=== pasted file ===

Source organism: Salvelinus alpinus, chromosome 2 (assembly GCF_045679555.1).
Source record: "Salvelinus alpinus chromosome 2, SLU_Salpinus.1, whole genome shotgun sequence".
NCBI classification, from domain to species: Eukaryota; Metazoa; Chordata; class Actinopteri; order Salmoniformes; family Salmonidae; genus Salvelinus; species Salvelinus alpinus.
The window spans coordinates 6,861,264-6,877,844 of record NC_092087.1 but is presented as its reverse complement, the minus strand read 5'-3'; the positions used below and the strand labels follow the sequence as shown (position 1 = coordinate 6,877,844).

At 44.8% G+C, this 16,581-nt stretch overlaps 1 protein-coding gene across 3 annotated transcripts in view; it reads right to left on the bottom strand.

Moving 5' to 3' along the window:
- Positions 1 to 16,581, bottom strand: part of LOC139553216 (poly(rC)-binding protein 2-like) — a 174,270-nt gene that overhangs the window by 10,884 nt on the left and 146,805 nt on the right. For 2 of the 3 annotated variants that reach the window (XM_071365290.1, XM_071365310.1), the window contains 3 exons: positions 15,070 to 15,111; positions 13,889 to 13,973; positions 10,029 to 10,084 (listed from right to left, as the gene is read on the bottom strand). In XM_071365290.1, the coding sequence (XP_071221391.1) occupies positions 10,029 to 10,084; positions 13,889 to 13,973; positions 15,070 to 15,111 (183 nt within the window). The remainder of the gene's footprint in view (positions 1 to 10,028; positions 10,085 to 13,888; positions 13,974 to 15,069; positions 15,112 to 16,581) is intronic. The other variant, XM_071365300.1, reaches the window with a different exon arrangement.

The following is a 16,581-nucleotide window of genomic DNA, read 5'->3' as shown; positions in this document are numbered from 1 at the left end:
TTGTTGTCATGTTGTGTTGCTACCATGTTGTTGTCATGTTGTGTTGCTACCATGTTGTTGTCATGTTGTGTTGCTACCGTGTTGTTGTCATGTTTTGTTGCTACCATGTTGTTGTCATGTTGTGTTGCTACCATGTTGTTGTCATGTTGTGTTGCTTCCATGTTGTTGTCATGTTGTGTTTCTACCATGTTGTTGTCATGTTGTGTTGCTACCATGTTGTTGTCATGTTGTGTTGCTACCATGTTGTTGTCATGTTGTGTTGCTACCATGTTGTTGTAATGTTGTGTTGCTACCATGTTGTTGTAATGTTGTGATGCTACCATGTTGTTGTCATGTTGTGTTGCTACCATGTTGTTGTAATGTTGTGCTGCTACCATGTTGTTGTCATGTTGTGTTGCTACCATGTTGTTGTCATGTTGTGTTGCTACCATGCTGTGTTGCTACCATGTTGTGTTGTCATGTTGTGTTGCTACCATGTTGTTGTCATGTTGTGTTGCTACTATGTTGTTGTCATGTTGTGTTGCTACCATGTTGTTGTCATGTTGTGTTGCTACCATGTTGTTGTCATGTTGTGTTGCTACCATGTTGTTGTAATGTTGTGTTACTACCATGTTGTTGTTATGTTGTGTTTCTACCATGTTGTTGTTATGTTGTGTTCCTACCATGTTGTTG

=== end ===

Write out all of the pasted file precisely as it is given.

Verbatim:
Source organism: Salvelinus alpinus, chromosome 2 (assembly GCF_045679555.1).
Source record: "Salvelinus alpinus chromosome 2, SLU_Salpinus.1, whole genome shotgun sequence".
NCBI classification, from domain to species: Eukaryota; Metazoa; Chordata; class Actinopteri; order Salmoniformes; family Salmonidae; genus Salvelinus; species Salvelinus alpinus.
The window spans coordinates 6,861,264-6,877,844 of record NC_092087.1 but is presented as its reverse complement, the minus strand read 5'-3'; the positions used below and the strand labels follow the sequence as shown (position 1 = coordinate 6,877,844).

At 44.8% G+C, this 16,581-nt stretch overlaps 1 protein-coding gene across 3 annotated transcripts in view; it reads right to left on the bottom strand.

Moving 5' to 3' along the window:
- Positions 1 to 16,581, bottom strand: part of LOC139553216 (poly(rC)-binding protein 2-like) — a 174,270-nt gene that overhangs the window by 10,884 nt on the left and 146,805 nt on the right. For 2 of the 3 annotated variants that reach the window (XM_071365290.1, XM_071365310.1), the window contains 3 exons: positions 15,070 to 15,111; positions 13,889 to 13,973; positions 10,029 to 10,084 (listed from right to left, as the gene is read on the bottom strand). In XM_071365290.1, the coding sequence (XP_071221391.1) occupies positions 10,029 to 10,084; positions 13,889 to 13,973; positions 15,070 to 15,111 (183 nt within the window). The remainder of the gene's footprint in view (positions 1 to 10,028; positions 10,085 to 13,888; positions 13,974 to 15,069; positions 15,112 to 16,581) is intronic. The other variant, XM_071365300.1, reaches the window with a different exon arrangement.

The following is a 16,581-nucleotide window of genomic DNA, read 5'->3' as shown; positions in this document are numbered from 1 at the left end:
TTGTTGTCATGTTGTGTTGCTACCATGTTGTTGTCATGTTGTGTTGCTACCATGTTGTTGTCATGTTGTGTTGCTACCGTGTTGTTGTCATGTTTTGTTGCTACCATGTTGTTGTCATGTTGTGTTGCTACCATGTTGTTGTCATGTTGTGTTGCTTCCATGTTGTTGTCATGTTGTGTTTCTACCATGTTGTTGTCATGTTGTGTTGCTACCATGTTGTTGTCATGTTGTGTTGCTACCATGTTGTTGTCATGTTGTGTTGCTACCATGTTGTTGTAATGTTGTGTTGCTACCATGTTGTTGTAATGTTGTGATGCTACCATGTTGTTGTCATGTTGTGTTGCTACCATGTTGTTGTAATGTTGTGCTGCTACCATGTTGTTGTCATGTTGTGTTGCTACCATGTTGTTGTCATGTTGTGTTGCTACCATGCTGTGTTGCTACCATGTTGTGTTGTCATGTTGTGTTGCTACCATGTTGTTGTCATGTTGTGTTGCTACTATGTTGTTGTCATGTTGTGTTGCTACCATGTTGTTGTCATGTTGTGTTGCTACCATGTTGTTGTCATGTTGTGTTGCTACCATGTTGTTGTAATGTTGTGTTACTACCATGTTGTTGTTATGTTGTGTTTCTACCATGTTGTTGTTATGTTGTGTTCCTACCATGTTGTTG